I saw a mime. I walked in the other direction.

*** 

Yesterday, drifting out of a loudspeaker from a sponsor tent where players come to do autograph signings, I heard a sentence I don’t often hear: “Hey everybody, can you feel the excitement, Robin Soderling is in the house!”

*** 

The most pleasant and expansive area at the Rogers Cup is in the back, where the Grandstand and Court I are situated in a park-like setting, and where a late-afternoon match during a sunset will turn picturesque. At its center, though, the place can appear to be one extended white merchandise tent. In the middle of these tents is a mini-tennis court, where kids hit foam balls back and forth. The first day I saw one teenager who looked pretty skilled. I was impressed, but at the same time all I could think was that someone should warn him: “Look, kid, you’re pretty good. Maybe you’re really good. But you’ll probably never make it.”

*** 

Sponsor logos cited in the main stadium: Bailey’s, Rexall, California Wines, Haägen-Dazs, Sun Life. What if you followed along with this recipe? You’d get drunk and fat on booze and ice cream, take prescription drugs to feel better, and then insure yourself against disaster. Call it the circle of consumer life.

***

Musical memories of Toronto so far? My most vivid, and embarrassing, came in the press van back to my hotel the other night. I was talking to the driver while Bon Jovi’s “I’ll Be There for You” played on the radio. As I chatted with him about vaious subjects, I couldn’t stop listening to the song. Worse, I couldn’t stop liking it. Why oh why did lines as idiotic as, “I can promise you tomorrow/But I can’t buy back yesterday,” and “Baby you know my hands are dirty/But I wanted to be your valentine” seem so . . . moving? And why did the song’s emotional pinnacle, when Mr. Bongiovi bursts out guiltily, if randomly, “I didn’t mean to miss your birthday, baby!/I wish I’d seen you blow those candles out,” sound like one of the great desperate moments of rock and roll, right up there with the long first note of Bob Stinson’s guitar solo in the Replacements' “Sixteen Blue.” OK, it’s not quite like that; Stinson’s solo leaves you hanging your head in wonder at how a single, stupidly simple guitar solo can seem to hold half the emotion and angst that’s otherwise left unexpressed in the world. Bon Jovi’s song makes you laugh at that emotion instead. Even bad music has its unique power.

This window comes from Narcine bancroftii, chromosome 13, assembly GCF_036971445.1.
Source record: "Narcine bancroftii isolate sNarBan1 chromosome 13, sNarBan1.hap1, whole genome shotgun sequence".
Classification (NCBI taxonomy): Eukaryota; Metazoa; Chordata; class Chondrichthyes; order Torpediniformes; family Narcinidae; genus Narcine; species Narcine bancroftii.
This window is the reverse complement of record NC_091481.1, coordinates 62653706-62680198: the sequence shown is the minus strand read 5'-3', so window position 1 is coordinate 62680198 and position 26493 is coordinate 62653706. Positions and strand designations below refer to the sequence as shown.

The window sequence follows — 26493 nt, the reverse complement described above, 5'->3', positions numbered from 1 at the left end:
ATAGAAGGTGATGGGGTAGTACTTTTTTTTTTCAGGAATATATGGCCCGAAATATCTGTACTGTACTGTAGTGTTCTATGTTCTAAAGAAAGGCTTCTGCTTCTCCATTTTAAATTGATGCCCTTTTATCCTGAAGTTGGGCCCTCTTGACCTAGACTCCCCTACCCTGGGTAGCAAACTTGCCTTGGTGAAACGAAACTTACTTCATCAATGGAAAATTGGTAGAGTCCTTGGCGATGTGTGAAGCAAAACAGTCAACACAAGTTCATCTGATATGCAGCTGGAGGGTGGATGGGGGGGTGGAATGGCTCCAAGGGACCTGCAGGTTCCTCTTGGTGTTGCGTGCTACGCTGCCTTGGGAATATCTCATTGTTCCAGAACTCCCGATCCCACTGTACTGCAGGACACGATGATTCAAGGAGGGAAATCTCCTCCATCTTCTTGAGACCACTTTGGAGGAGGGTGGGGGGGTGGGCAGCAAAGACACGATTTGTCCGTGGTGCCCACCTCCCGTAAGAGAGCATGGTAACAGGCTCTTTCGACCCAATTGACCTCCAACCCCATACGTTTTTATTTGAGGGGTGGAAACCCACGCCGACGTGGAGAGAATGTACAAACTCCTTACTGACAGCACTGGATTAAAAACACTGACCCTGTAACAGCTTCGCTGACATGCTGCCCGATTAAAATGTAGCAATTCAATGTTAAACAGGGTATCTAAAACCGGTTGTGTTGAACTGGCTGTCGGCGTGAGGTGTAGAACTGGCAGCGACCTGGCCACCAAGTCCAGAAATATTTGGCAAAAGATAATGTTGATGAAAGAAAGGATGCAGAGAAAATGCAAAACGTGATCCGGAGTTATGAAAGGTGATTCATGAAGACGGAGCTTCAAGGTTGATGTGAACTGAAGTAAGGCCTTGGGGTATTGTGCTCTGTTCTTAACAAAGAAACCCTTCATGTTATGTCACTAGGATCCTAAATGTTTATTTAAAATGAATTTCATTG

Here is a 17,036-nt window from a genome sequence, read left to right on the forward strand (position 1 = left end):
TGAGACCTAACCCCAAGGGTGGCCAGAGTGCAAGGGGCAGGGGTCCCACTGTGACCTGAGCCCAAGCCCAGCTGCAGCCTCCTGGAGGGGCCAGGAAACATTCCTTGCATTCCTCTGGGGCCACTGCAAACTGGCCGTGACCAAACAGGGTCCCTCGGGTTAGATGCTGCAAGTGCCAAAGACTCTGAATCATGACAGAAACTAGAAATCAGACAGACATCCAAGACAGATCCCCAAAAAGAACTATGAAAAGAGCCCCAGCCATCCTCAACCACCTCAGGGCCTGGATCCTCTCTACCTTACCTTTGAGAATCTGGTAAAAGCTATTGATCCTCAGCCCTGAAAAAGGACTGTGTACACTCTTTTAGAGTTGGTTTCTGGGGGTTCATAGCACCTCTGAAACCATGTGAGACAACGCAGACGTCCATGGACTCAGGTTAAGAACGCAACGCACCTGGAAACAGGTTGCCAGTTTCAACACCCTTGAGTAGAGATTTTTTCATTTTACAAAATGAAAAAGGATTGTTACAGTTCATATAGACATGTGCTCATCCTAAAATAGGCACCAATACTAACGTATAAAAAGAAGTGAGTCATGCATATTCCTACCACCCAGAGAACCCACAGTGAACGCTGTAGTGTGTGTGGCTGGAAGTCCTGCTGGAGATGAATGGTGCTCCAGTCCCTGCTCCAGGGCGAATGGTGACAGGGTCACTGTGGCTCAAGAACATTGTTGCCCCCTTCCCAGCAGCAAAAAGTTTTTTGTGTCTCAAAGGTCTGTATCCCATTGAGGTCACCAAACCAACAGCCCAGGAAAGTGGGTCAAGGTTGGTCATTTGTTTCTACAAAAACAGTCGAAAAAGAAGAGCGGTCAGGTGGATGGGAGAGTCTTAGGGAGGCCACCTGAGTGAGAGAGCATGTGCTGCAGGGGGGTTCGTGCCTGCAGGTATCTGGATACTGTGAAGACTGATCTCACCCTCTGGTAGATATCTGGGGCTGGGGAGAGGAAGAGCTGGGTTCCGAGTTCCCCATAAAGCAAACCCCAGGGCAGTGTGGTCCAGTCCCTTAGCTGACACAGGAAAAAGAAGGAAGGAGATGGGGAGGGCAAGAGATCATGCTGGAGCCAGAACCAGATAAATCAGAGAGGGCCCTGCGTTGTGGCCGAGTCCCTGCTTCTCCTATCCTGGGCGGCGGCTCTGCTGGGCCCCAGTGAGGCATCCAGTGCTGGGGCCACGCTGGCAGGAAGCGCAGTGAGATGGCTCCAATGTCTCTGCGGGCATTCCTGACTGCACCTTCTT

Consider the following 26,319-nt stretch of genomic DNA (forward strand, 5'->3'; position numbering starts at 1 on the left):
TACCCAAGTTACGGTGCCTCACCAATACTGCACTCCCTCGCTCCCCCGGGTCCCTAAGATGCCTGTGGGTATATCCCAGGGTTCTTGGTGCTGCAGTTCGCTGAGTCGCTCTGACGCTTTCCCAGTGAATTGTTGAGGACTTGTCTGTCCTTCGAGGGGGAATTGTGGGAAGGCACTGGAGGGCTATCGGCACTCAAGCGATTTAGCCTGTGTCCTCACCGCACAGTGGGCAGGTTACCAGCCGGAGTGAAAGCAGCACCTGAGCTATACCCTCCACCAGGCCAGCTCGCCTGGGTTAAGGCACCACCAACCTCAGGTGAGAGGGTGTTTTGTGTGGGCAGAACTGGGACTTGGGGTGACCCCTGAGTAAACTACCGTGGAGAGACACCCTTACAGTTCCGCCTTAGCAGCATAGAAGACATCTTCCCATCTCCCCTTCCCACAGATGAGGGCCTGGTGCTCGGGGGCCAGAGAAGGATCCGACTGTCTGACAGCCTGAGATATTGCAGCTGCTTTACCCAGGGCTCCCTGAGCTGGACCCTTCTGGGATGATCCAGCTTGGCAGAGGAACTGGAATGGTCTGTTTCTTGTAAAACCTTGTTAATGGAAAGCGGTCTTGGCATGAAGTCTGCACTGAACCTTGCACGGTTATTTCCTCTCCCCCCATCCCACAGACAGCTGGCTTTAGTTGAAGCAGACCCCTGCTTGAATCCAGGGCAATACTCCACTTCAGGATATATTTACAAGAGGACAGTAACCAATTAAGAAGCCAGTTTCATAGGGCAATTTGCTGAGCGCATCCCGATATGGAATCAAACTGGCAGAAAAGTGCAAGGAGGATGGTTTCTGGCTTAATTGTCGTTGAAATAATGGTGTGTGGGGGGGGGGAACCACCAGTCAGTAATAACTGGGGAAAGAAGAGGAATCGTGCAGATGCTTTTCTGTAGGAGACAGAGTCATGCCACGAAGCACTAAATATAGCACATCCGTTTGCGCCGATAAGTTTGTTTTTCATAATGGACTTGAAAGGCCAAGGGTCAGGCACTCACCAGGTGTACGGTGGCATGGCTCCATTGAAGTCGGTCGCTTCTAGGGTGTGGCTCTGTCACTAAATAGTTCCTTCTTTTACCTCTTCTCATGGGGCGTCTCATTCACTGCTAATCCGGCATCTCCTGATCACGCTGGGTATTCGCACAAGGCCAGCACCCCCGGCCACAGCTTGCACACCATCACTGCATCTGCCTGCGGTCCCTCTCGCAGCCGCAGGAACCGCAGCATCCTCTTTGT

*** 

My transport driver on another night was named Hans. He’s planning a trip to New York City soon. I gave him a few tips, and he talked about his job as a teacher. He impressed me with his positivity and general helpfulness. He teaches school, he teaches snowboarding, he helps kids with tennis. When we got around to talking, as two men will, about the NFL, he said he’d always liked the good guy teams, like the 49ers, and disliked the bad guys, like the Cowboys. I got out of the car thinking that his attitude was so much better than mine, that he was doing so much more for other people than I ever had.

The next morning I got up, went downstairs, started through the revolving door of the hotel on my way to breakfast, and thought: “I’ve got to be more like Hans.” Not Mick Jagger, not Barack Obama, not Roger Federer, not John Updike: Hans, the Rogers Cup press-van driver. I’m happy to take my inspiration where I can find it.